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Over 102 crore COVID-19 vaccine doses provided to states, UTs: Centre

Over 10.72 crore balance and unutilised COVID-19 vaccine doses are still available with the states and UTs to be administered, it said.

October 18, 2021 / 03:36 PM IST
Shots developed by Pfizer and Moderna were the first mRNA COVID-19 vaccines to be rolled out in the world. (Representative image)

Shots developed by Pfizer and Moderna were the first mRNA COVID-19 vaccines to be rolled out in the world. (Representative image)


More than 102 crore COVID-19 vaccine doses have been provided to states and union territories so far, the Union Health Ministry said on Monday.

Over 10.72 crore balance and unutilised COVID-19 vaccine doses are still available with the states and UTs to be administered, it said.


The Centre is committed to accelerating the pace and expanding the scope of COVID-19 vaccination throughout the country.

The vaccination drive has been ramped up through availability of more vaccines, advance visibility of vaccine availability to states and UTs for enabling better planning by them, and streamlining the vaccine supply chain, the ministry said.

As part of the nationwide vaccination drive, the Centre has been supporting the states and UTs by providing them COVID-19 vaccines free of cost.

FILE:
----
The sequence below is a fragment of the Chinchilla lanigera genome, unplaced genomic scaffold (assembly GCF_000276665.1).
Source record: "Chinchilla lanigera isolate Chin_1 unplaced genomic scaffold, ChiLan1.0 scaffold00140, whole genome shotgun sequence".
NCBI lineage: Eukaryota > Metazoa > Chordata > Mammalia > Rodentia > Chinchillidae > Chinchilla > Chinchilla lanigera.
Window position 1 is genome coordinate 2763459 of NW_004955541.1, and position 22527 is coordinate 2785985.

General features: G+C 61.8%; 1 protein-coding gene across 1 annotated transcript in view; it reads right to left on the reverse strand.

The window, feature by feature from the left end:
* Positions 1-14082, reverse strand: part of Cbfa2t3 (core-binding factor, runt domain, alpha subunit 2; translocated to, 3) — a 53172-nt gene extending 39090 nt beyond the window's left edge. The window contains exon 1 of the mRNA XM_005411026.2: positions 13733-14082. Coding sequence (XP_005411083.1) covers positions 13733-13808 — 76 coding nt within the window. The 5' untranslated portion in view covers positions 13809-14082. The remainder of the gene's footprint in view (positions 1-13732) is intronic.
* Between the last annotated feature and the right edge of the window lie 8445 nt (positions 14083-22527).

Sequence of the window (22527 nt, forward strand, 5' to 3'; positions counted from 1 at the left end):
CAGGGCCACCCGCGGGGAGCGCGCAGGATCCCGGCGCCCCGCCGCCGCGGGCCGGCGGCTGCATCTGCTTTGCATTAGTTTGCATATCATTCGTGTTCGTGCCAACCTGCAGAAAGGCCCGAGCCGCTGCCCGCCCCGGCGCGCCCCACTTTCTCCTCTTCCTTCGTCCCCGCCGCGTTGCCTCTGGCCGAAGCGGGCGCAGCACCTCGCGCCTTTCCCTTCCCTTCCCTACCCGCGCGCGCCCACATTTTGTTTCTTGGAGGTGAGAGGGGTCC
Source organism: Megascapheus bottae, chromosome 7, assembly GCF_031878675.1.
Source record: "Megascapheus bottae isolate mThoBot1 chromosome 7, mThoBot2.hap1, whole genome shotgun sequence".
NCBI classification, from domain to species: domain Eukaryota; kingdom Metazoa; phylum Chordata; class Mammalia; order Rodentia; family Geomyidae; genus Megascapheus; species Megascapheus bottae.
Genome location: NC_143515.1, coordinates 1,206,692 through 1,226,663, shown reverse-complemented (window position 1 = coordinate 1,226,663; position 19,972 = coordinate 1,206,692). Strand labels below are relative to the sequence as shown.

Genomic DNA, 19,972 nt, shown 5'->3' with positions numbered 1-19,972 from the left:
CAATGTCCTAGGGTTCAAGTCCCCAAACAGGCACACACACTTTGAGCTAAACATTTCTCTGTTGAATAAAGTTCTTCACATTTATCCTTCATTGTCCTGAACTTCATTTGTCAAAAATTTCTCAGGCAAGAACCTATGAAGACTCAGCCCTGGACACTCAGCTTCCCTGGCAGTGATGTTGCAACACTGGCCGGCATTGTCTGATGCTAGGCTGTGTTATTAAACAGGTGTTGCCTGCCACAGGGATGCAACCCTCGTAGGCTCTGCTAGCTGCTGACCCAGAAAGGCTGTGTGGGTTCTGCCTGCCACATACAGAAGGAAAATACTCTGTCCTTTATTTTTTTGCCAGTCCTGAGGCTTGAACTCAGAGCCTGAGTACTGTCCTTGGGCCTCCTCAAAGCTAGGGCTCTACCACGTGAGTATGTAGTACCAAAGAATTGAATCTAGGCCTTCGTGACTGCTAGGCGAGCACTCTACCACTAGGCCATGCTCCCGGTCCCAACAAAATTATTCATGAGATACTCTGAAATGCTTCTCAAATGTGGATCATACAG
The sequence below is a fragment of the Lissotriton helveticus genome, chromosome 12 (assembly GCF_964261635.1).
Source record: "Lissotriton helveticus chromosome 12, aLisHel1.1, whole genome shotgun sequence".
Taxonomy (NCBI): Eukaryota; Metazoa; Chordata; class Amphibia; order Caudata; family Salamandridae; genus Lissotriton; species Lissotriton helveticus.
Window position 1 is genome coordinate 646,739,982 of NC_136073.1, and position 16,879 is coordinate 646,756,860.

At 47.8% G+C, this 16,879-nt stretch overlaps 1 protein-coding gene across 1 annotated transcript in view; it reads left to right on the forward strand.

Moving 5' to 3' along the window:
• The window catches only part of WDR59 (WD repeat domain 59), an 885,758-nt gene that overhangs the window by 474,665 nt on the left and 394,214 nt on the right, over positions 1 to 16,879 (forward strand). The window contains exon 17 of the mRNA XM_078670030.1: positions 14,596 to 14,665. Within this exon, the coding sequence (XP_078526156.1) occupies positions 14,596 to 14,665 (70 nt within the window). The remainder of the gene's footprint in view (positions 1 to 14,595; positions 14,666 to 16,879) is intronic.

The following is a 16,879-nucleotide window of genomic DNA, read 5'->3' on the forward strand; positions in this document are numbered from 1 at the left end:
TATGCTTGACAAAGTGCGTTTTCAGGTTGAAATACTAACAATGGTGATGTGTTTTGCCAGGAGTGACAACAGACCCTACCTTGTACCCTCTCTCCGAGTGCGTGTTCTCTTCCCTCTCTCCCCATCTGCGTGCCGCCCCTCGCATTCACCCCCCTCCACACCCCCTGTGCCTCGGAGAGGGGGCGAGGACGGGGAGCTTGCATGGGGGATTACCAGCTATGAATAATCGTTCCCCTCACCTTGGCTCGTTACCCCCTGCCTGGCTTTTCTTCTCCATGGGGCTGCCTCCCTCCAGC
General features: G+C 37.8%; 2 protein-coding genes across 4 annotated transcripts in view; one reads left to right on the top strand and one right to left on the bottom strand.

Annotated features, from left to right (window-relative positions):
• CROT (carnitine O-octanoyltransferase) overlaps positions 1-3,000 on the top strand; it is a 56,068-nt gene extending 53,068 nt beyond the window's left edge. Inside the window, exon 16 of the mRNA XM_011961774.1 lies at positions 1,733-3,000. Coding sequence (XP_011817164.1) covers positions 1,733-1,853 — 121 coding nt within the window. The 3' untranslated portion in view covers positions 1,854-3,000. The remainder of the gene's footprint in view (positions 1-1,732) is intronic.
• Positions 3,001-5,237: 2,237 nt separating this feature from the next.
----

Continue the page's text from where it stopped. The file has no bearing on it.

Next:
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COVID-19 Vaccine

Frequently Asked Questions

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How does a vaccine work?

A vaccine works by mimicking a natural infection. A vaccine not only induces immune response to protect people from any future COVID-19 infection, but also helps quickly build herd immunity to put an end to the pandemic. Herd immunity occurs when a sufficient percentage of a population becomes immune to a disease, making the spread of disease from person to person unlikely. The good news is that SARS-CoV-2 virus has been fairly stable, which increases the viability of a vaccine.

How many types of vaccines are there?

There are broadly four types of vaccine — one, a vaccine based on the whole virus (this could be either inactivated, or an attenuated [weakened] virus vaccine); two, a non-replicating viral vector vaccine that uses a benign virus as vector that carries the antigen of SARS-CoV; three, nucleic-acid vaccines that have genetic material like DNA and RNA of antigens like spike protein given to a person, helping human cells decode genetic material and produce the vaccine; and four, protein subunit vaccine wherein the recombinant proteins of SARS-COV-2 along with an adjuvant (booster) is given as a vaccine.

What does it take to develop a vaccine of this kind?

Vaccine development is a long, complex process. Unlike drugs that are given to people with a diseased, vaccines are given to healthy people and also vulnerable sections such as children, pregnant women and the elderly. So rigorous tests are compulsory. History says that the fastest time it took to develop a vaccine is five years, but it usually takes double or sometimes triple that time.

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PTI
first published: Oct 18, 2021 03:38 pm

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